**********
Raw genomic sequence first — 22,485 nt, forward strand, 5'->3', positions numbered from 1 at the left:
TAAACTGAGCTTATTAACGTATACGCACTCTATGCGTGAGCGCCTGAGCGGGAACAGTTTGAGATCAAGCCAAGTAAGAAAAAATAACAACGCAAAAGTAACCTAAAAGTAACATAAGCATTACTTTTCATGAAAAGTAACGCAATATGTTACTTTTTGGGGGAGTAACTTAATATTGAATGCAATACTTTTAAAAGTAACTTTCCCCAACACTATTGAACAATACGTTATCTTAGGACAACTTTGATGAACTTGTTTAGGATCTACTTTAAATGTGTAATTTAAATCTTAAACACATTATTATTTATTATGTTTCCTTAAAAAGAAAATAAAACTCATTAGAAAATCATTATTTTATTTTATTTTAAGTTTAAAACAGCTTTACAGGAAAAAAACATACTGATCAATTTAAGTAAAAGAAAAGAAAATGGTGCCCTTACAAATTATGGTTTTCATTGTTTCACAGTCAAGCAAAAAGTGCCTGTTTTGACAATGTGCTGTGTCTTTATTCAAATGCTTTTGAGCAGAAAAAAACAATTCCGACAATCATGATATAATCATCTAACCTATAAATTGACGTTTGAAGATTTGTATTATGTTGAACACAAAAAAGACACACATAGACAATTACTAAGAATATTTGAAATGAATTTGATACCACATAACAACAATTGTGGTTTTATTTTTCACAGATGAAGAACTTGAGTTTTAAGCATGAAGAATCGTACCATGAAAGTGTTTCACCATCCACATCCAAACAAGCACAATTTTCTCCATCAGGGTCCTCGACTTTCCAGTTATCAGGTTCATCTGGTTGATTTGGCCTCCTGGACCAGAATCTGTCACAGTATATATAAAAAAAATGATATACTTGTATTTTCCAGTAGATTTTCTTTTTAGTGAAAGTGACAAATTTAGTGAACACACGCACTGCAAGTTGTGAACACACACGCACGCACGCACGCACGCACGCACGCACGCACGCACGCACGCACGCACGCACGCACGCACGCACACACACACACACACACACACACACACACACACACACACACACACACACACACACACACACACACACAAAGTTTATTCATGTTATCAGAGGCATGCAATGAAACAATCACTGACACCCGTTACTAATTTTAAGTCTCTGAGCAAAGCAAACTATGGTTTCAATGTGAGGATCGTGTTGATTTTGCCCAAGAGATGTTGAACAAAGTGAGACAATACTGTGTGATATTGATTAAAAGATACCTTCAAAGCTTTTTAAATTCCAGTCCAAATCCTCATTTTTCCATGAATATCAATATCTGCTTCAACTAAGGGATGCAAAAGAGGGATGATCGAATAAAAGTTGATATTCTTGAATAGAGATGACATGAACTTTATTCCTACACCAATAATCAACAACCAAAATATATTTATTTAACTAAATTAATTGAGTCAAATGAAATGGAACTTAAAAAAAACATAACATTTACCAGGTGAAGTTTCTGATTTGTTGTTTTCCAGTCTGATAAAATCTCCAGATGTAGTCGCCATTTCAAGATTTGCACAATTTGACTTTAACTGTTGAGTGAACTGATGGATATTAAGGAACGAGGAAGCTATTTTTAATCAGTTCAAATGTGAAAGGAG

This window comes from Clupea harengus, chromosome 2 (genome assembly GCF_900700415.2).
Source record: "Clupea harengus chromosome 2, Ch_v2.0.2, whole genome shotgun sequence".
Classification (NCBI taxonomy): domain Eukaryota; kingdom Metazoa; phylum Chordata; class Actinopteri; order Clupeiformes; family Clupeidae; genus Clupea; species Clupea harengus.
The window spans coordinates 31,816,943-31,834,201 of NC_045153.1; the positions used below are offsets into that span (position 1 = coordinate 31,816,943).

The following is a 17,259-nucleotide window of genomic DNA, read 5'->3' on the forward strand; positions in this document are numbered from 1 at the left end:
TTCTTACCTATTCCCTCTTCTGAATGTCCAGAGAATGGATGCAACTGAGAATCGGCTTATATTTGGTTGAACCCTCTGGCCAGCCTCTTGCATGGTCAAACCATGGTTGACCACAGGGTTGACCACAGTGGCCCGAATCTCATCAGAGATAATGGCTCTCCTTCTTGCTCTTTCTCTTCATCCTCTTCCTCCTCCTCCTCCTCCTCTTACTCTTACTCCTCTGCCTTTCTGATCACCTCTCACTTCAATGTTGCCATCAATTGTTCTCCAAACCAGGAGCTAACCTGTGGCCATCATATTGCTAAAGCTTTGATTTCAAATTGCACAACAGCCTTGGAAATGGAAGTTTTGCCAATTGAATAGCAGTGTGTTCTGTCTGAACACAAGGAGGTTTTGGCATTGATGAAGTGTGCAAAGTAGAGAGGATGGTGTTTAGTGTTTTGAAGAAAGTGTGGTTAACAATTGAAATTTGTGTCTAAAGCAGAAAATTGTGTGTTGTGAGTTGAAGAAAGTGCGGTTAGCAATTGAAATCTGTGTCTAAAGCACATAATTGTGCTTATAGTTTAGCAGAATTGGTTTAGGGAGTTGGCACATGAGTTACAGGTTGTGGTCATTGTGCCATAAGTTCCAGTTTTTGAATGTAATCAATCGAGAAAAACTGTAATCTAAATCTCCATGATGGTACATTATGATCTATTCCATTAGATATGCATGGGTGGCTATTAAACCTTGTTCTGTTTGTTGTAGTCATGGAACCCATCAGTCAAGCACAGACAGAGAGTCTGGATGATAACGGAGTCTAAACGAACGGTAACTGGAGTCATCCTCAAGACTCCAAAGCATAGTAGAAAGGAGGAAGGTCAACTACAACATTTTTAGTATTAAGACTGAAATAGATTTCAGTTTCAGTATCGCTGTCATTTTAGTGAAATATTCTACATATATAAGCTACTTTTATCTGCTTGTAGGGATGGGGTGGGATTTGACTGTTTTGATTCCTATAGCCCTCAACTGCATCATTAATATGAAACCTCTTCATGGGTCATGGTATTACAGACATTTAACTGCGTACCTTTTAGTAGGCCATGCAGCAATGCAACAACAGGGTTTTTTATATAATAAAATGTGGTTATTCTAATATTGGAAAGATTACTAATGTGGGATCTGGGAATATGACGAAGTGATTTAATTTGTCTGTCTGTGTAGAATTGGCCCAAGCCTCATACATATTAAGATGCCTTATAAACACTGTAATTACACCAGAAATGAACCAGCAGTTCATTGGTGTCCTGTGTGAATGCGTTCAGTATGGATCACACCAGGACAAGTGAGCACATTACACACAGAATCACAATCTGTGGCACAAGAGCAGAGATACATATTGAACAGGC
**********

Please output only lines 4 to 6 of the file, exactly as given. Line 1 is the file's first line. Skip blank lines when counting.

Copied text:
Source record: "Clupea harengus chromosome 2, Ch_v2.0.2, whole genome shotgun sequence".
Classification (NCBI taxonomy): domain Eukaryota; kingdom Metazoa; phylum Chordata; class Actinopteri; order Clupeiformes; family Clupeidae; genus Clupea; species Clupea harengus.
The window spans coordinates 31,816,943-31,834,201 of NC_045153.1; the positions used below are offsets into that span (position 1 = coordinate 31,816,943).